Tuesday, April 20, 2010

entirely original in spirit and execution

One of the reasons that illustrations from the early part of the 20th Century make me so happy is that I doubt I will ever run out of new artists to discover. Dugald Stewart Walker was born in Richmond, Virginia (yay Virginia natives!) in 1883.  In the foreward for the first book he illustrated, Walker was described as "a new artist of remarkable talent, suggesting Rackham and Dulac but entirely original in spirit and execution."  Here are some of his illustrations which I love best:
Clearly my selections are informed heavily by my love of wind and water motifs. I also adore his lettering.  Wikipedia provides an excerpt from a foreward he wrote in a copy of Hans Christian Anderson's tales he illustrated in 1914 which may be the loveliest bit of text I've ever read.
"I have never been anywhere except Richmond, Virginia, and New York, because I have always been told that only grown-up people were allowed to travel. But the good East Wind and the kindly Moon have taken me on rapturous journeys high above the world to get an enchanted view of things. In this book I have put some of my discoveries, but if you are looking here for real likeness of the things that any one could see if he were grown up, you had better close the covers now. You cannot expect me to draw an exact picture of the North Pole or of a Chinese lady's feet or of a sea-cucumber. But if you are interested in what the East Wind or the Father Stork or the Moon told me, then look with my eyes and you will not mind very much if the courtiers in the ogre's court, or the dock leaves in the Garden of Paradise, are not just as a grown-up person thinks they should be. After all is said and done, what the young ones say about it is the all-important matter."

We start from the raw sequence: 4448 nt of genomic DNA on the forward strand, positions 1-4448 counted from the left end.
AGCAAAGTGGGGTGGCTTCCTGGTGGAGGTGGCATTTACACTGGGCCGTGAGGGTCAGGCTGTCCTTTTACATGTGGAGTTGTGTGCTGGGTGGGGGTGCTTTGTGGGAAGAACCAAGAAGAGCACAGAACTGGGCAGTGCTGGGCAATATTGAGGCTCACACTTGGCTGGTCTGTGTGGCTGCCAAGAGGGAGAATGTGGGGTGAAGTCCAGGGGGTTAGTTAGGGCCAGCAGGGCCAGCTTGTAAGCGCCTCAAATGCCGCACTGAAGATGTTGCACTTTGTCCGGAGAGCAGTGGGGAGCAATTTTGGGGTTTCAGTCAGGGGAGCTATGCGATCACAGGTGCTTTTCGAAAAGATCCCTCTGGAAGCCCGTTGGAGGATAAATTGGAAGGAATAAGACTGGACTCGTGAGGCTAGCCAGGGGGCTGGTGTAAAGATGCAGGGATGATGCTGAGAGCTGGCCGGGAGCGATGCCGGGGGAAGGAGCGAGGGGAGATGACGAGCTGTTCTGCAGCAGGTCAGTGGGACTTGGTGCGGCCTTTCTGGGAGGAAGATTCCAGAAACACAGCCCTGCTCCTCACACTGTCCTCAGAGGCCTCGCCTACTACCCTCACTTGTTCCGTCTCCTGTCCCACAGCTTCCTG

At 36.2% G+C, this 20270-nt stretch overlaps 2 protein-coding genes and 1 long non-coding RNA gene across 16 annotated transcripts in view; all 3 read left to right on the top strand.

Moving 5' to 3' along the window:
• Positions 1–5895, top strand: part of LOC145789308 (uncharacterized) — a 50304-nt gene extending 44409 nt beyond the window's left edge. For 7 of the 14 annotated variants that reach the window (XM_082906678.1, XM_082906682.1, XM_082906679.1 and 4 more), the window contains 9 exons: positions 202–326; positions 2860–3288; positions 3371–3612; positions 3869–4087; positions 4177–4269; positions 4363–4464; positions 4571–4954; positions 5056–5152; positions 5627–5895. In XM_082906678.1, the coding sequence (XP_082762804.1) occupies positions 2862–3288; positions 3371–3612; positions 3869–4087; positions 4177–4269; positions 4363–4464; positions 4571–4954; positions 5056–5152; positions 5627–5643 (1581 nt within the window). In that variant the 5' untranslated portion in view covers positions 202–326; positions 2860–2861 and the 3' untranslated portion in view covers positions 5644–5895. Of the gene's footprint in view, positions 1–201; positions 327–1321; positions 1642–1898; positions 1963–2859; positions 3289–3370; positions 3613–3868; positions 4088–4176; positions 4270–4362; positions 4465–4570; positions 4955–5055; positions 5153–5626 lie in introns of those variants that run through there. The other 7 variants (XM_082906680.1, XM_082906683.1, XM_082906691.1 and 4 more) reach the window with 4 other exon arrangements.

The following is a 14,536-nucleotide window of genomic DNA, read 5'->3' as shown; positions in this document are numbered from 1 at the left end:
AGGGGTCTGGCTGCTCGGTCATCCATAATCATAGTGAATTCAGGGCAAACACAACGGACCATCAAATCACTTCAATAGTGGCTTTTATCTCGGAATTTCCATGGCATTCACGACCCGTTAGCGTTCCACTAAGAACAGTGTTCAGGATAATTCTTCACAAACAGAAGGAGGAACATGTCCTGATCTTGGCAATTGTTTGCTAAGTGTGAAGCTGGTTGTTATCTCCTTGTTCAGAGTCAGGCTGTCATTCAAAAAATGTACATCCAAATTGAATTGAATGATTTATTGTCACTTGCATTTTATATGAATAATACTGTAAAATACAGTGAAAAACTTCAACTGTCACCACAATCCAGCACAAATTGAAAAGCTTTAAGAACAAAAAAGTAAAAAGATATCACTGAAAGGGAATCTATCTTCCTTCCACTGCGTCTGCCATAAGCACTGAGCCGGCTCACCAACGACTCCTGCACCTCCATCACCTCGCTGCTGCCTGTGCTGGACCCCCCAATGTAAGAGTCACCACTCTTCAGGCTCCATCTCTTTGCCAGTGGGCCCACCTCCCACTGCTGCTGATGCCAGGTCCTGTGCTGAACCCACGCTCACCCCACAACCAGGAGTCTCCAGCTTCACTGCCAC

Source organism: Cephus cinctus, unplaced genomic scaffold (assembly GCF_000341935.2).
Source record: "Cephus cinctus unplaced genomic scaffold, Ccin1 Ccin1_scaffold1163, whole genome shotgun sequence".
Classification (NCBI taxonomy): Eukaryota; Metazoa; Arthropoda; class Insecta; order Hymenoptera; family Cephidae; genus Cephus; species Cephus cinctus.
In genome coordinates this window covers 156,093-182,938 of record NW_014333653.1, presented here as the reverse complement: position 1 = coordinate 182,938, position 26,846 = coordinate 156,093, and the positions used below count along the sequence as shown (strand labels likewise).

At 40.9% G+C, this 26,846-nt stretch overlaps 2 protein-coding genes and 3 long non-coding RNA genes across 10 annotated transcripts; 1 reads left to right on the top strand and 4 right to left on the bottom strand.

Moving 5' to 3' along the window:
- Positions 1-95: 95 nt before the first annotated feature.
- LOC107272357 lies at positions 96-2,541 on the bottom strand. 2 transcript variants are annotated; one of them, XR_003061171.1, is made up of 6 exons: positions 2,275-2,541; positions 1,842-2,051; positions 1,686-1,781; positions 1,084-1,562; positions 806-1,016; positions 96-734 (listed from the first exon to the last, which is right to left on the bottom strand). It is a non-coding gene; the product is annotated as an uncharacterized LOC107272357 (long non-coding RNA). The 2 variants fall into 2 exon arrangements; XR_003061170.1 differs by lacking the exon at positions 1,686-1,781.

I pulled my illustrations from the blogs {feuilleton} and Golden Age Comic Book Stories (which has several posts about Walker).  Additionally, the full text with Walker illustrations of The Boy Who Knew What the Birds Said by Padriac Colum is available at Project Gutenberg.

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